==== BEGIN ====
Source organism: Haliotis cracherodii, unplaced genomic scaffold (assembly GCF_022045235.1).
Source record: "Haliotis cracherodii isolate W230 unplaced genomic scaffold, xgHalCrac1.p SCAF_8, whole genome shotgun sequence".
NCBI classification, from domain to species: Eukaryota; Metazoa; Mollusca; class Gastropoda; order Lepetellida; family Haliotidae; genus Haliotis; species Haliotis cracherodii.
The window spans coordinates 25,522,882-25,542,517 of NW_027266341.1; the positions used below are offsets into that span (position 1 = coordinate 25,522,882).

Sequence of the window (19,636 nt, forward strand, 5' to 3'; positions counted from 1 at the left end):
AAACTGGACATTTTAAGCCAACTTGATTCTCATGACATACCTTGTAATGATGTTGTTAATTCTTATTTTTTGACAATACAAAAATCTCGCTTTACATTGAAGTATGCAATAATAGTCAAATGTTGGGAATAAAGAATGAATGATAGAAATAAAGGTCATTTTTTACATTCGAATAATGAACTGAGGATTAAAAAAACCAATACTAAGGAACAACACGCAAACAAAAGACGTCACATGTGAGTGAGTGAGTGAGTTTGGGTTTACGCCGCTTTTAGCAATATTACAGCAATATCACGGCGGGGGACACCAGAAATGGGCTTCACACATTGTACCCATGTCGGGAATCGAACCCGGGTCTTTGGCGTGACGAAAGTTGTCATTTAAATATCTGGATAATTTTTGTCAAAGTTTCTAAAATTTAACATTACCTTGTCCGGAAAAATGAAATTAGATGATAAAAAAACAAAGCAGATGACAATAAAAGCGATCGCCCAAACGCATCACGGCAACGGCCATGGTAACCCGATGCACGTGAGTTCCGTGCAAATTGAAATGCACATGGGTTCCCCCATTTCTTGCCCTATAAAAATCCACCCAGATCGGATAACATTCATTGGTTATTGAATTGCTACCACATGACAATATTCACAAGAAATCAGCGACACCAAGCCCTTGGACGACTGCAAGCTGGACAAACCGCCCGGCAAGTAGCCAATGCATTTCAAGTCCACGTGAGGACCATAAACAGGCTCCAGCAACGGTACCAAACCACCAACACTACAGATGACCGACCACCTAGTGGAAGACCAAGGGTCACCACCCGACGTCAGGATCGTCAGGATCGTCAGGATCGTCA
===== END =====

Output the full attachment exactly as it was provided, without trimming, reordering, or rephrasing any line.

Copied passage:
Source organism: Haliotis cracherodii, unplaced genomic scaffold (assembly GCF_022045235.1).
Source record: "Haliotis cracherodii isolate W230 unplaced genomic scaffold, xgHalCrac1.p SCAF_8, whole genome shotgun sequence".
NCBI classification, from domain to species: Eukaryota; Metazoa; Mollusca; class Gastropoda; order Lepetellida; family Haliotidae; genus Haliotis; species Haliotis cracherodii.
The window spans coordinates 25,522,882-25,542,517 of NW_027266341.1; the positions used below are offsets into that span (position 1 = coordinate 25,522,882).

Sequence of the window (19,636 nt, forward strand, 5' to 3'; positions counted from 1 at the left end):
AAACTGGACATTTTAAGCCAACTTGATTCTCATGACATACCTTGTAATGATGTTGTTAATTCTTATTTTTTGACAATACAAAAATCTCGCTTTACATTGAAGTATGCAATAATAGTCAAATGTTGGGAATAAAGAATGAATGATAGAAATAAAGGTCATTTTTTACATTCGAATAATGAACTGAGGATTAAAAAAACCAATACTAAGGAACAACACGCAAACAAAAGACGTCACATGTGAGTGAGTGAGTGAGTTTGGGTTTACGCCGCTTTTAGCAATATTACAGCAATATCACGGCGGGGGACACCAGAAATGGGCTTCACACATTGTACCCATGTCGGGAATCGAACCCGGGTCTTTGGCGTGACGAAAGTTGTCATTTAAATATCTGGATAATTTTTGTCAAAGTTTCTAAAATTTAACATTACCTTGTCCGGAAAAATGAAATTAGATGATAAAAAAACAAAGCAGATGACAATAAAAGCGATCGCCCAAACGCATCACGGCAACGGCCATGGTAACCCGATGCACGTGAGTTCCGTGCAAATTGAAATGCACATGGGTTCCCCCATTTCTTGCCCTATAAAAATCCACCCAGATCGGATAACATTCATTGGTTATTGAATTGCTACCACATGACAATATTCACAAGAAATCAGCGACACCAAGCCCTTGGACGACTGCAAGCTGGACAAACCGCCCGGCAAGTAGCCAATGCATTTCAAGTCCACGTGAGGACCATAAACAGGCTCCAGCAACGGTACCAAACCACCAACACTACAGATGACCGACCACCTAGTGGAAGACCAAGGGTCACCACCCGACGTCAGGATCGTCAGGATCGTCAGGATCGTCA